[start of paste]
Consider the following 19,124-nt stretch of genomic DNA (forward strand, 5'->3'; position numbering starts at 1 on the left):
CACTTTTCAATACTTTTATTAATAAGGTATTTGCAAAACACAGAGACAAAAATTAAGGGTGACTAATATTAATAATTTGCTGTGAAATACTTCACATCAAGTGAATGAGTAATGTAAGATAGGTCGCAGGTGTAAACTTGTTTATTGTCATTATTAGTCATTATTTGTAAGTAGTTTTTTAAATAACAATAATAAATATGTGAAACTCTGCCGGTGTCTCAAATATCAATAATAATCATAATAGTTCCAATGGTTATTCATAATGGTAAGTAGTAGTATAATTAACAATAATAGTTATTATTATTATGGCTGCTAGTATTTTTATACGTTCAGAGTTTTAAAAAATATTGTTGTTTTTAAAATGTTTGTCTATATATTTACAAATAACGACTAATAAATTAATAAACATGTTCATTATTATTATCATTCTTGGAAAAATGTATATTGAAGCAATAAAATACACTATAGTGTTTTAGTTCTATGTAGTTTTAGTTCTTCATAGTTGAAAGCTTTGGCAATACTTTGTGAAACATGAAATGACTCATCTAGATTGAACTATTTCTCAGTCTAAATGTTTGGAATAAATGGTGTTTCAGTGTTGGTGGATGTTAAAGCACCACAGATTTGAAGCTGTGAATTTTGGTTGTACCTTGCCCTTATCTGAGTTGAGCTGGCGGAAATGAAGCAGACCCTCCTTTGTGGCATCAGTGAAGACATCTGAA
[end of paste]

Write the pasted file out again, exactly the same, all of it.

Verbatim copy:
Consider the following 19,124-nt stretch of genomic DNA (forward strand, 5'->3'; position numbering starts at 1 on the left):
CACTTTTCAATACTTTTATTAATAAGGTATTTGCAAAACACAGAGACAAAAATTAAGGGTGACTAATATTAATAATTTGCTGTGAAATACTTCACATCAAGTGAATGAGTAATGTAAGATAGGTCGCAGGTGTAAACTTGTTTATTGTCATTATTAGTCATTATTTGTAAGTAGTTTTTTAAATAACAATAATAAATATGTGAAACTCTGCCGGTGTCTCAAATATCAATAATAATCATAATAGTTCCAATGGTTATTCATAATGGTAAGTAGTAGTATAATTAACAATAATAGTTATTATTATTATGGCTGCTAGTATTTTTATACGTTCAGAGTTTTAAAAAATATTGTTGTTTTTAAAATGTTTGTCTATATATTTACAAATAACGACTAATAAATTAATAAACATGTTCATTATTATTATCATTCTTGGAAAAATGTATATTGAAGCAATAAAATACACTATAGTGTTTTAGTTCTATGTAGTTTTAGTTCTTCATAGTTGAAAGCTTTGGCAATACTTTGTGAAACATGAAATGACTCATCTAGATTGAACTATTTCTCAGTCTAAATGTTTGGAATAAATGGTGTTTCAGTGTTGGTGGATGTTAAAGCACCACAGATTTGAAGCTGTGAATTTTGGTTGTACCTTGCCCTTATCTGAGTTGAGCTGGCGGAAATGAAGCAGACCCTCCTTTGTGGCATCAGTGAAGACATCTGAA